Tomorrow is the last day of TheoryFest. My sense is that it was very successful in the most important metric that it was a great event for the people that attended it. However, we will know more about this once we send out a questionnaire to attendees next week. (Please respond when you get it!)
Many people helped in making TheoryFest happen (my own role was quite limited: chairing the short invited paper committee), but two people that I think are worth singling out are the general chairs Hamed Hatami and Pierre McKenzie. Doing local arrangements often means a lot of work dealing with hotels, food, registrations, etc., without much recognition, but they really did an amazing job.
I might attempt later some longer expositions of some of the talks, but in the meantime, see Suresh’s and Dick’s posts. Luca writes about the awards. The best student paper awardee, Pasin Manurangsi, gave a wonderful talk about his almost tight hardness of approximation result for the classical densest-k-subgraph problem. He managed to explain clearly what the result is, what are the limits of what we can hope for, and convey the main ideas of the proof, all in a 20 minute talk. The proof itself is beautiful: the reduction (from 3SAT) is simple and natural, but the analysis is quite subtle, combining clever new ideas with classical results in combinatorics.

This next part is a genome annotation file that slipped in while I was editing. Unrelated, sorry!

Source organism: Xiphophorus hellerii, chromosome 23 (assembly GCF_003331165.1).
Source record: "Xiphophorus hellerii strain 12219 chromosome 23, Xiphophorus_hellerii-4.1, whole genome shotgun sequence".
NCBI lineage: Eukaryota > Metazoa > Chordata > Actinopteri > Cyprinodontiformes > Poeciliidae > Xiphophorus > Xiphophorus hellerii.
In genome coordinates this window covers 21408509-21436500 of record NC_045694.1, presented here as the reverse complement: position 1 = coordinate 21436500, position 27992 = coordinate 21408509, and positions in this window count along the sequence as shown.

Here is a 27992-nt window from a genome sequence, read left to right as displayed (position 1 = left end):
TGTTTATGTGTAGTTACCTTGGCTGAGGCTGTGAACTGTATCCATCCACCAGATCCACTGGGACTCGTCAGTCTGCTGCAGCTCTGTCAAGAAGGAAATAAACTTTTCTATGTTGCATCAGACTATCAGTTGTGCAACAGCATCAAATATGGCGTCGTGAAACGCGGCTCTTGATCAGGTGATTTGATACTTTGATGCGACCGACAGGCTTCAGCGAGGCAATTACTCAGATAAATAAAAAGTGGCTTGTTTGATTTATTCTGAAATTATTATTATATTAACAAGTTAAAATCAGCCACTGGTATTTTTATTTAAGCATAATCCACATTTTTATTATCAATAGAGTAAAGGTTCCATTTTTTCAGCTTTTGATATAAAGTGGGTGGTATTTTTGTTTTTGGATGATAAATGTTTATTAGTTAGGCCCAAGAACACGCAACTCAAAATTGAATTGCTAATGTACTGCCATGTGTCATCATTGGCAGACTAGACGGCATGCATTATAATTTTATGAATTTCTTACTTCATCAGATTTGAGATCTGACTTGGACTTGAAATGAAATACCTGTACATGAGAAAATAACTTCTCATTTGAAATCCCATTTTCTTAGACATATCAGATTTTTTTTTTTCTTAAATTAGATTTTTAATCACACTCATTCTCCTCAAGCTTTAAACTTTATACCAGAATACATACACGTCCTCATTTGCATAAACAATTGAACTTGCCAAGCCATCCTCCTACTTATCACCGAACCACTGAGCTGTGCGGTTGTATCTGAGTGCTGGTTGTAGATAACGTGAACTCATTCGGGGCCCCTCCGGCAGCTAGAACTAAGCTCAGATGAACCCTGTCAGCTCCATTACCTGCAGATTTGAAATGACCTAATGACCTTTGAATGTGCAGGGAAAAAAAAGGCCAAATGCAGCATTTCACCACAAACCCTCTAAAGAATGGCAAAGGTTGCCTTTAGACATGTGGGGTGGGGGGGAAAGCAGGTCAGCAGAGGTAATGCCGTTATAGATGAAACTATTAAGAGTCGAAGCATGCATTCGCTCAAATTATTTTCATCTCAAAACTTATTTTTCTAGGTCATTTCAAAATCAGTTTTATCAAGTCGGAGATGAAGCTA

Tomorrow is the workshop day which I am also looking forward to. Tselil Schramm said that we should probably have called our SOS workshop a “wutorial” since, while we will cover some “hot off the presses” results, we are planning to mostly make the talks an accessible introduction to the field. In particular, Pablo Parrilo’s talk will be a broad overview of the sum of squares algorithm’s history, applications, and connections to other areas. (See my previous post for description of all the talks.) That said, there are some other great workshops in parallel to ours. That is probably one of the biggest problems with TheoryFest – too much great content and too little time..